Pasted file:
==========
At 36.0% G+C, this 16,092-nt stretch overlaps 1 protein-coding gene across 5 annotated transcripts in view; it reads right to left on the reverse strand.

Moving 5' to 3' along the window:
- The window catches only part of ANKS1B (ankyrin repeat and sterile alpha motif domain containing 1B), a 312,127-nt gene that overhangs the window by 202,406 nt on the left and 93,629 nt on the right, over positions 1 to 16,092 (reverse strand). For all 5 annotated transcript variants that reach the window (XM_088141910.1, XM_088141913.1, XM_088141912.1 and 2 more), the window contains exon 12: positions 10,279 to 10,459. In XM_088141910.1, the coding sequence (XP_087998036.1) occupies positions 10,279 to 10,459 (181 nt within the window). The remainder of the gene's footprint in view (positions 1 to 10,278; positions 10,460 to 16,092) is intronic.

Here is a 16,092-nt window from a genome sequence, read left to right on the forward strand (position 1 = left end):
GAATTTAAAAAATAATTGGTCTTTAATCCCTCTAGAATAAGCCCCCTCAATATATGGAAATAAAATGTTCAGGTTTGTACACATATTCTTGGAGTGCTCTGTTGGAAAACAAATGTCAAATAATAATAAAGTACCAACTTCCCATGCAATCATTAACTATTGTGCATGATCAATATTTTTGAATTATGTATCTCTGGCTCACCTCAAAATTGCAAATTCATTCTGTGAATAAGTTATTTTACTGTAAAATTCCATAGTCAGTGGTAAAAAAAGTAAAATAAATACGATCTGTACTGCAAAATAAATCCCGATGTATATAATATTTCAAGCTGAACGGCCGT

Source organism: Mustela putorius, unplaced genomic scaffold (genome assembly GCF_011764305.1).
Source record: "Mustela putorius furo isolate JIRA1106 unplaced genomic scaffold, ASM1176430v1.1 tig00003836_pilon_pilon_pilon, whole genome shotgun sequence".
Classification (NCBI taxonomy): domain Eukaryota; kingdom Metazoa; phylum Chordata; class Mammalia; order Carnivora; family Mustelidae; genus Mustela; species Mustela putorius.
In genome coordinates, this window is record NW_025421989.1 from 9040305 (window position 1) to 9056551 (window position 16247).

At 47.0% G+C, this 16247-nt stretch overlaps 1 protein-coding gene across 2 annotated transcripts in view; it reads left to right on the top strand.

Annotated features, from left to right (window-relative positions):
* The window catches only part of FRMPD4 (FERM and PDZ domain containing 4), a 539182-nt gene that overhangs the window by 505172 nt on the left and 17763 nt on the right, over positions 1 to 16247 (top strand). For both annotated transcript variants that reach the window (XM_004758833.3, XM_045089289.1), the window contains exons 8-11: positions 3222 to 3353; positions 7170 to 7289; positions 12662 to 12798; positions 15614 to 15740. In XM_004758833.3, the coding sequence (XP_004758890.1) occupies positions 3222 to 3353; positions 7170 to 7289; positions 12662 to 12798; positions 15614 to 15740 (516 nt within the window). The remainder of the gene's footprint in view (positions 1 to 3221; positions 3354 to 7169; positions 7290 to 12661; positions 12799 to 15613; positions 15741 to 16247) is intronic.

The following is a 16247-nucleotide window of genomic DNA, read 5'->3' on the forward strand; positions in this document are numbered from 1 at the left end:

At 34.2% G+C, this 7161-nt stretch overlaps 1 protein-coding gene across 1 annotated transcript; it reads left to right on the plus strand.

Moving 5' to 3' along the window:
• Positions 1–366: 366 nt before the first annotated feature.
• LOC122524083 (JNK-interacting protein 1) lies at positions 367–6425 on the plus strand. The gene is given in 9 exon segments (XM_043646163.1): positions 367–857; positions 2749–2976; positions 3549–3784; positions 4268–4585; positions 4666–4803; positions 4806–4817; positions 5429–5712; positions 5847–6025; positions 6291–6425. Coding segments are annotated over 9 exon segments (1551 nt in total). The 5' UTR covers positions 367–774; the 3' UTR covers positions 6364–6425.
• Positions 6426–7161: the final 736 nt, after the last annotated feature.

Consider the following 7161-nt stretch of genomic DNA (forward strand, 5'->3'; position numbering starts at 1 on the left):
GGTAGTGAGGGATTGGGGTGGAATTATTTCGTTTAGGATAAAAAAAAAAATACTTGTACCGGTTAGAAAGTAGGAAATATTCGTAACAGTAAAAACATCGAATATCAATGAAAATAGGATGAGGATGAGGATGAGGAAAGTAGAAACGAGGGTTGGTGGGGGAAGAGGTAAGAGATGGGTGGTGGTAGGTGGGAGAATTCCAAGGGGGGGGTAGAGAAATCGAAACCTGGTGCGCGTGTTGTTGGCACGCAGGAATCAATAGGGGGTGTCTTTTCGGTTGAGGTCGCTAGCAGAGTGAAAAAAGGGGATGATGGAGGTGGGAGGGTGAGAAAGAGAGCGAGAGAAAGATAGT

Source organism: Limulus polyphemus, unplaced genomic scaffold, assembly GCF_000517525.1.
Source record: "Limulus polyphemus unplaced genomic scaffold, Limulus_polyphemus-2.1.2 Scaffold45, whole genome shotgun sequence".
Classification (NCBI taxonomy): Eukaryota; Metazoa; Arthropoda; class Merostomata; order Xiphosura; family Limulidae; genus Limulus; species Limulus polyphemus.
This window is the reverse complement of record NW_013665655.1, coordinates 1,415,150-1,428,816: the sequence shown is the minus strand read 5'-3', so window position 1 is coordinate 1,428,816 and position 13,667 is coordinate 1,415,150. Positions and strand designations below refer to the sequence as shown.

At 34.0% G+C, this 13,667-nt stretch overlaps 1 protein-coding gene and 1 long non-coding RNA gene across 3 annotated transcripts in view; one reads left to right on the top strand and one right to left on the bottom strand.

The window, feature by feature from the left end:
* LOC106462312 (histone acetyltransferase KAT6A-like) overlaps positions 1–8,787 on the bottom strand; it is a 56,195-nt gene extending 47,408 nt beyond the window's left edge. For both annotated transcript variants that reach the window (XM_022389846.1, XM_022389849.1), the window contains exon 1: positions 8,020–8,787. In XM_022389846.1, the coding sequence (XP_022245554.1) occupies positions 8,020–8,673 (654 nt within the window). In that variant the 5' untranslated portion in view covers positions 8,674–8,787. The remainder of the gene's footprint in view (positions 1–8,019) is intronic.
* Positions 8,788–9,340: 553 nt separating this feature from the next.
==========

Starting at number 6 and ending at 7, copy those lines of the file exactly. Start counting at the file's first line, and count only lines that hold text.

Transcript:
Source organism: Mustela putorius, unplaced genomic scaffold (genome assembly GCF_011764305.1).
Source record: "Mustela putorius furo isolate JIRA1106 unplaced genomic scaffold, ASM1176430v1.1 tig00003836_pilon_pilon_pilon, whole genome shotgun sequence".